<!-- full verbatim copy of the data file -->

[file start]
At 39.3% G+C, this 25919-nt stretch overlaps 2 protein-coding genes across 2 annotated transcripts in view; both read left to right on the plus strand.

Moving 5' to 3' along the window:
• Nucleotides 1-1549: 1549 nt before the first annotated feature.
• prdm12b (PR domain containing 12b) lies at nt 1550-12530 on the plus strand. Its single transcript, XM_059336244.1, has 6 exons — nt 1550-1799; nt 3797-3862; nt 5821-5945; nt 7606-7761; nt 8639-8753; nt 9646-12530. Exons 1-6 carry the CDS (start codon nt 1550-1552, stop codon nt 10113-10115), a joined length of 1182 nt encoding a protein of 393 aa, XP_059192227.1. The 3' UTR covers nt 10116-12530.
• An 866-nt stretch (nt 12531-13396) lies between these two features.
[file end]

At 39.3% G+C, this 25919-nt stretch overlaps 2 protein-coding genes across 2 annotated transcripts in view; both read left to right on the plus strand.

Moving 5' to 3' along the window:
• Nucleotides 1-1549: 1549 nt before the first annotated feature.
• prdm12b (PR domain containing 12b) lies at nt 1550-12530 on the plus strand. Its single transcript, XM_059336244.1, has 6 exons — nt 1550-1799; nt 3797-3862; nt 5821-5945; nt 7606-7761; nt 8639-8753; nt 9646-12530. Exons 1-6 carry the CDS (start codon nt 1550-1552, stop codon nt 10113-10115), a joined length of 1182 nt encoding a protein of 393 aa, XP_059192227.1. The 3' UTR covers nt 10116-12530.
• An 866-nt stretch (nt 12531-13396) lies between these two features.